Module Information

Module Identifier
Module Title
Place and Identity
Academic Year
Semester 2
Reading List
Other Staff

Course Delivery



Assessment Type Assessment length / details Proportion
Semester Assessment Group Poster Presentation  1,500 words  30%
Semester Assessment End of module assessment  70%
Supplementary Assessment End of module assessment  70%
Supplementary Assessment Poster Presentation  Poster presentation 1,500 words  30%

Learning Outcomes

On successful completion of this module students should be able to:

Identify and explain the social, cultural and political forces shaping our geographic world.

Identify and evaluate the power relations connecting identity and place.

Apply a range of relevent theoretical ideas and conceptual literatures to case studies.

Synthesise and summarise information effectively and present in a poster format.

Develop and build coherent and concise arguments in and exam format.

Brief description

This module provides a critical introduction to a number of key themes in human geography. It explores the complex web of identity relations that constitute places and how those relations are imbued with relations of power. Case studies will be a key component of this module as staff will draw upon contemporary and historical events from their research to illustrate how identity relations can produce spatial outcomes that are opressive and/or exclusionary. Key themes will include:

· The relationship between geography and power.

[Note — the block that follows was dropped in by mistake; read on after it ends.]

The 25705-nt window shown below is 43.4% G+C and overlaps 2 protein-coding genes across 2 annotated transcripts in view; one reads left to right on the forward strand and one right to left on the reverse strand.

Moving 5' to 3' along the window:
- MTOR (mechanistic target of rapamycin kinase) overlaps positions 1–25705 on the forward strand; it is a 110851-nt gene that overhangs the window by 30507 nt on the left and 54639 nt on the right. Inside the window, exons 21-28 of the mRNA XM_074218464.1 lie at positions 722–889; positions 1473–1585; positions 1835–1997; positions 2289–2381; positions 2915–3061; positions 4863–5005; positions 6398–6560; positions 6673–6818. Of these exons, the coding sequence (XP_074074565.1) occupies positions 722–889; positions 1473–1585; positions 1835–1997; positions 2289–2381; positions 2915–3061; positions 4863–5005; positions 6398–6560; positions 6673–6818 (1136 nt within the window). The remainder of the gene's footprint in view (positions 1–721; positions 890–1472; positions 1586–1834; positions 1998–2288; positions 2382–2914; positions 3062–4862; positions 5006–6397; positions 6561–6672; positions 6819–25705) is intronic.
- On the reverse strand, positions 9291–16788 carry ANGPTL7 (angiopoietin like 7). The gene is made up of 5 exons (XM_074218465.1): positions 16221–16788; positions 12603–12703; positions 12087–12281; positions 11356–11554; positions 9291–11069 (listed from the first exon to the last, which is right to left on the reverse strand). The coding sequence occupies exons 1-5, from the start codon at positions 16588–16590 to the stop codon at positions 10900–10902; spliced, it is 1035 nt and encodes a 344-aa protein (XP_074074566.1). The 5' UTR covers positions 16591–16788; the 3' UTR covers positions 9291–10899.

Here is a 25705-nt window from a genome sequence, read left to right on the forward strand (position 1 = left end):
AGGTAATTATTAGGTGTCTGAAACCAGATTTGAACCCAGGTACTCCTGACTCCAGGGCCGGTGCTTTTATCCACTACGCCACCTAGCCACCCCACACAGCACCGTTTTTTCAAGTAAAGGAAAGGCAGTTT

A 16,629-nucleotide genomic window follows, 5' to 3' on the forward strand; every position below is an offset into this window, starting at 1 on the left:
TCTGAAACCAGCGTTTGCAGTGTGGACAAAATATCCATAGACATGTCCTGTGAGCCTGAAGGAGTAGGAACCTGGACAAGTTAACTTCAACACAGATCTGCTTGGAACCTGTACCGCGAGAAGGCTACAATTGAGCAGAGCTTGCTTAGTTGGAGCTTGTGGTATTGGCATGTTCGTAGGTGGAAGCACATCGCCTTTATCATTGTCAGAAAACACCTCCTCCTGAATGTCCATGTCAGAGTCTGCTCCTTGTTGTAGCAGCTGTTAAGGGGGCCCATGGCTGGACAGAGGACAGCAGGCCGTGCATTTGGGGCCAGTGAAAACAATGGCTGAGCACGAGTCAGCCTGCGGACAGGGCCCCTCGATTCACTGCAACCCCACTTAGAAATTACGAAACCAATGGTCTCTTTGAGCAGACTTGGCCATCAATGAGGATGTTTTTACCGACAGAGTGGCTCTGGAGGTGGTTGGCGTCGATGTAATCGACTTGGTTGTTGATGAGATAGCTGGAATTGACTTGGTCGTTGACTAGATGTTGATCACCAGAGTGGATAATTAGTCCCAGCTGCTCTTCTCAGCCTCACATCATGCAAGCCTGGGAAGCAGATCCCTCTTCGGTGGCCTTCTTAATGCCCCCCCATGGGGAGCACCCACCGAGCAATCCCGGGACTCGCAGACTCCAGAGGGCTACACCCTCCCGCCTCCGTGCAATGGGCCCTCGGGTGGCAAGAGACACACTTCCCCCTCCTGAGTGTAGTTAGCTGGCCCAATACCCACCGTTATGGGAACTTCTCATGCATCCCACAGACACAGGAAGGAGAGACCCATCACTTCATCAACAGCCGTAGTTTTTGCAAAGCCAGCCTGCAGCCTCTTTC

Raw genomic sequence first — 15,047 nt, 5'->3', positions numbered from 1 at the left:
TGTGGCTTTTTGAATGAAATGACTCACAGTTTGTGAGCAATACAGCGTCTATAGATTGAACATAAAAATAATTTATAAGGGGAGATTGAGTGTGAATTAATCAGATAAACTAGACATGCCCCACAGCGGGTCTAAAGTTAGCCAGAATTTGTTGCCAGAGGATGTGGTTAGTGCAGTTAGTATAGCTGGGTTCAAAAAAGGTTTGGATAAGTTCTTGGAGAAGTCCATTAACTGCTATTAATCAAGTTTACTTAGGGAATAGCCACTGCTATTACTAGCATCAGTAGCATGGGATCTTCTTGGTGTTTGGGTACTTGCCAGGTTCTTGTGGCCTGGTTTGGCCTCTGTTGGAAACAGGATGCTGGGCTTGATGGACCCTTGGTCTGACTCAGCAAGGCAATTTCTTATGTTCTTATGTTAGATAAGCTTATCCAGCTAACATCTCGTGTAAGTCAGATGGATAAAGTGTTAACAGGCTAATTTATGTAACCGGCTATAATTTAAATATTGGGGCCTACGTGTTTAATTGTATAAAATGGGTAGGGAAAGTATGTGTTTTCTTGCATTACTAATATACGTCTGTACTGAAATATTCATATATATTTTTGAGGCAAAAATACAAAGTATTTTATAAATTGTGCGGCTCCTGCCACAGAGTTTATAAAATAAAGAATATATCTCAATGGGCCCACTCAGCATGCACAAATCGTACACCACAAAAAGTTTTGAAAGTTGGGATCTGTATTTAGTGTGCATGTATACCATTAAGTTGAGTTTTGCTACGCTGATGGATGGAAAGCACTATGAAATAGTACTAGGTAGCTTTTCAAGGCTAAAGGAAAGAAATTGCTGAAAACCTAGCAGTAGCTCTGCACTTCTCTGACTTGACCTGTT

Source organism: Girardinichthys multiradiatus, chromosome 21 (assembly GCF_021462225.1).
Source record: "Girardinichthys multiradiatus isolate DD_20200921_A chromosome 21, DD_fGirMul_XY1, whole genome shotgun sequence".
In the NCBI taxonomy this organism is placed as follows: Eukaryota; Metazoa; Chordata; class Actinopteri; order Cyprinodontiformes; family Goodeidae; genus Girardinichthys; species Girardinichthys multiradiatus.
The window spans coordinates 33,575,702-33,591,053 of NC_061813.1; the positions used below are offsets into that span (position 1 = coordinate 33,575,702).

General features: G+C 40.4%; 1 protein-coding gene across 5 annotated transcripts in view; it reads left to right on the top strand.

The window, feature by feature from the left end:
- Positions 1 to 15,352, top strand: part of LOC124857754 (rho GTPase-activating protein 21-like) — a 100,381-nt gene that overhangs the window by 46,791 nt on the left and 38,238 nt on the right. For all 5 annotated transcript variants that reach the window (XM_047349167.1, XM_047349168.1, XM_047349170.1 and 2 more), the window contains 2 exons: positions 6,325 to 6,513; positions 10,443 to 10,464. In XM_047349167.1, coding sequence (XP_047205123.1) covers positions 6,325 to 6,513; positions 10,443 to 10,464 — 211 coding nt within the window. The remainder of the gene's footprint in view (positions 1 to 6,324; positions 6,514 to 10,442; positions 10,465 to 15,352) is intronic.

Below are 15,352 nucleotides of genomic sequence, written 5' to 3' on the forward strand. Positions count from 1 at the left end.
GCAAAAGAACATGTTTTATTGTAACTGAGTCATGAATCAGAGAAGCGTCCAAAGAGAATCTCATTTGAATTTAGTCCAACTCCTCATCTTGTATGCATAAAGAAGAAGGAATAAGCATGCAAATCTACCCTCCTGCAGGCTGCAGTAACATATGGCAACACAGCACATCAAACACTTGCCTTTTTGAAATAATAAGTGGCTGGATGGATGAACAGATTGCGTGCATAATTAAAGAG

· The relationship between geography and identity.
· Different forms of power and their effects on space.
· Key spatial objects in human geography: e.g., places, landscaped and cities.
· Key geographic concepts such as resistance, representation, development, mobility, consumption and exclusion.

On completion of this module students should have a broad understanding of the main concepts and concerns of human geography and how power place identity and politics are intimately connected.


The module is divided into weekly lectures and a number of active learning workshops to support student engagement with the assessment. It will be divided into three content blocks that will be related to staff research interests and expertise. Each lecture block will be followed by a two-hour workshop. Each block will explore the relationship between place and identity.

Module Skills

Skills Type Skills details
Application of Number Not explicitly, although this may well come into course content on occasion.
Communication Yes; written communication skills for the assessments; oral communication for poster presentations and through class discussions etc.
Improving own Learning and Performance Yes, through practical sessions attached to the module focussed on supporting content and study skills.
Information Technology Yes through the production of the coursework, and making use of VLEs
Personal Development and Career planning Yes, with applied knowledge / employability-focussed practicals.
Problem solving Yes, through course content.
Research skills Yes, through engaging with current research to produce the essay and revise for the exam.
Subject Specific Skills Yes, engagement with current theoretical ideas.
Team work Yes, through poster group presentation


This module is at CQFW Level 4